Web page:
Frequencies for the next generation emergency communication systems

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Frequencies for the next generation emergency communication systems

The owners of the Public Safety Radio networks in Sweden, Norway and Finland emphasize the importance of dedicated frequencies in the 700 MHz-band for emergency communications in a joint white paper.

Broadband data is the key word in the white paper addressed the Radio Spectrum Committee, signed by the Swedish Civil Contingencies Agency, Finnish State Security Networks Ltd and the Norwegian Directorate for Emergency Communication.  

 

The three Nordic countries’ operational personnel in Public Protection and Disaster Relief organisations ("PPDR") all use TETRA technology for their emergency communication systems - respectively Rakel in Sweden, Virve in Finland and Nødnett in Norway. The Radio Spectrum Committee (RSC) works to ensure harmonised conditions across Europe for the availability and efficient use of radio spectrum.

 

Increased use of broadband data

Today the TETRA radio systems operate in the 380-400-MHz range. They are excellent for voice communication, have extensive radio coverage, are well protected against eavesdropping and operate independent of commercial mobile networks. However, the frequencies are insufficient to meet PPDR organisations’ increased need for secure and robust broadband data.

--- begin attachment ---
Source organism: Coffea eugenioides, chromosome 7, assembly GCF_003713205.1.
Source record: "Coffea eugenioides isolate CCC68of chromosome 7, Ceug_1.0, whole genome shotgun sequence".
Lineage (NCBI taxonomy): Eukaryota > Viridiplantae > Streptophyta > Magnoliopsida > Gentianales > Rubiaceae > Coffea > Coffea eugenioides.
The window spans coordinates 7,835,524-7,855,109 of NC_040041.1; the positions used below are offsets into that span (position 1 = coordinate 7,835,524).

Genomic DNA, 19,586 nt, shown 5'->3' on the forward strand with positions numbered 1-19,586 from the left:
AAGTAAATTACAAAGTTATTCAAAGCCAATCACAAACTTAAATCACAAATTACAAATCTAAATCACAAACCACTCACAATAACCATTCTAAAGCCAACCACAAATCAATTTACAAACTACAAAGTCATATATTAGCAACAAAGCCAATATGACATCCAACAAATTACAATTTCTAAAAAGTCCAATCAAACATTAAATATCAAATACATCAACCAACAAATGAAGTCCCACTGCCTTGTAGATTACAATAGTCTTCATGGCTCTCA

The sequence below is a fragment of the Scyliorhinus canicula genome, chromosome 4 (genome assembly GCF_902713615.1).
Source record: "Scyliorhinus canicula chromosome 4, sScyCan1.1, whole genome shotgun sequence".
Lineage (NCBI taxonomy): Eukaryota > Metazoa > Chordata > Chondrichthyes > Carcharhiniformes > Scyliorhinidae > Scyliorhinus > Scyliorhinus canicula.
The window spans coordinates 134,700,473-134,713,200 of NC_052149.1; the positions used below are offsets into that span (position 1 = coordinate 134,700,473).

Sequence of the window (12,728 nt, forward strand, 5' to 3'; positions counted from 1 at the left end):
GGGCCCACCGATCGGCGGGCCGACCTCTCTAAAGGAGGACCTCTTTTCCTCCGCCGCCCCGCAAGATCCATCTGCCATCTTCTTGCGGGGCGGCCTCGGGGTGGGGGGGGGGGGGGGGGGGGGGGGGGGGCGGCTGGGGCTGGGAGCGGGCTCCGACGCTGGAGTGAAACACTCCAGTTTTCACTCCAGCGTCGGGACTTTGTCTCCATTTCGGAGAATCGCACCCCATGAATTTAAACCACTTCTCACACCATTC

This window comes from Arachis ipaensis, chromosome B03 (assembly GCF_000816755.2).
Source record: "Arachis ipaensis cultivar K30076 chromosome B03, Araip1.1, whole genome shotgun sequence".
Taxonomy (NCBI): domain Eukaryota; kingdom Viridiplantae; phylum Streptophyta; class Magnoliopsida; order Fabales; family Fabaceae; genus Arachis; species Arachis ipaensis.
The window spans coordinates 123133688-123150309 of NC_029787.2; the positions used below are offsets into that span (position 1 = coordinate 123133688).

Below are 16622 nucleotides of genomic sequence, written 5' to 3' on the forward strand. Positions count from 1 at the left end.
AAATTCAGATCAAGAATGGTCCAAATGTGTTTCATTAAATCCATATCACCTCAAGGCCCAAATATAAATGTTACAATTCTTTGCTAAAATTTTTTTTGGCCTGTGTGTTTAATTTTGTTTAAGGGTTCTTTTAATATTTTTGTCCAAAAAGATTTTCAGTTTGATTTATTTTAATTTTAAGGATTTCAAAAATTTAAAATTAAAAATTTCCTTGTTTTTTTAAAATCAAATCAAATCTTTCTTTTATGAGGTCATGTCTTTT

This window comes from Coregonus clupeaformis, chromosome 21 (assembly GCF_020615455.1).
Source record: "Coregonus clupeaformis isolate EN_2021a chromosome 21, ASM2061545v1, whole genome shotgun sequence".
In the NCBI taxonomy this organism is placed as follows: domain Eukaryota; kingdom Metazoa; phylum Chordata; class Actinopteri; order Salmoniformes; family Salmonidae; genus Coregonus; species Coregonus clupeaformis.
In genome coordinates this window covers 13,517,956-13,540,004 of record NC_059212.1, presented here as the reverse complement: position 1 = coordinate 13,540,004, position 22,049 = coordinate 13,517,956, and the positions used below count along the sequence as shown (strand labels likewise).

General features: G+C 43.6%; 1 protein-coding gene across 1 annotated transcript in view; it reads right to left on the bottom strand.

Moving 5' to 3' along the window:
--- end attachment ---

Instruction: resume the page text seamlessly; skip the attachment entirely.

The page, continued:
The 700-MHz band has so far been allocated for broadcasting purposes, but the frequencies will eventually be allocated for broadband communications in the Nordic countries. The three Nordic critical communications network owners recommend that part of the 700-MHz frequency band should be dedicated for use by PPDR organisations. Without dedicated frequencies, the next generation emergency communications systems must be built exclusively on commercial operators' networks. Presently it is being questioned whether they can offer functionality and sufficient technical quality, robustness and security for PPDR use. And there will be no guarantee that the commercial operators will be willing to meet the needs of PPDR.  

 

Dedicated networks will undoubtedly provide the best security and data safety and greater possibilities for sending large volumes of important and mission critical data.

 

Common technological solutions across national borders

The 700 MHz-band is pointed to as the only realistic alternative to achieve a harmonised solution for future emergency communication systems in Europe. This band is well suited for achieving high percentage area coverage and good indoor coverage without having to invest in unrealistic, extensive, and expensive infrastructures.

 

The white paper points out that a harmonized approach is important considering that radio equipment is to operate across national borders. Norway and Sweden is already well underway with this work. The two countries’ TETRA networks will be interconnected by fall 2016.

 

The white paper also underlines that a larger market also provides better conditions for further development of services and functionality. Even if PPDR to some extent require specialised handsets, the key components should be the same to avoid becoming a niche market. Both USA, Canada and France have selected the 700-MHz frequency band and LTE technology for their PPDR mobile broadband.

 

A description of future communication needs

By assignment from the Swedish government, the Swedish Civil Contingencies in collaboration with law enforcement, the Swedish Armed Forces, and the Swedish Post and Telecom Agency, will describe the needs and requirements to secure, resilient mobile and IP-based communications for the Swedish PPDR organisations.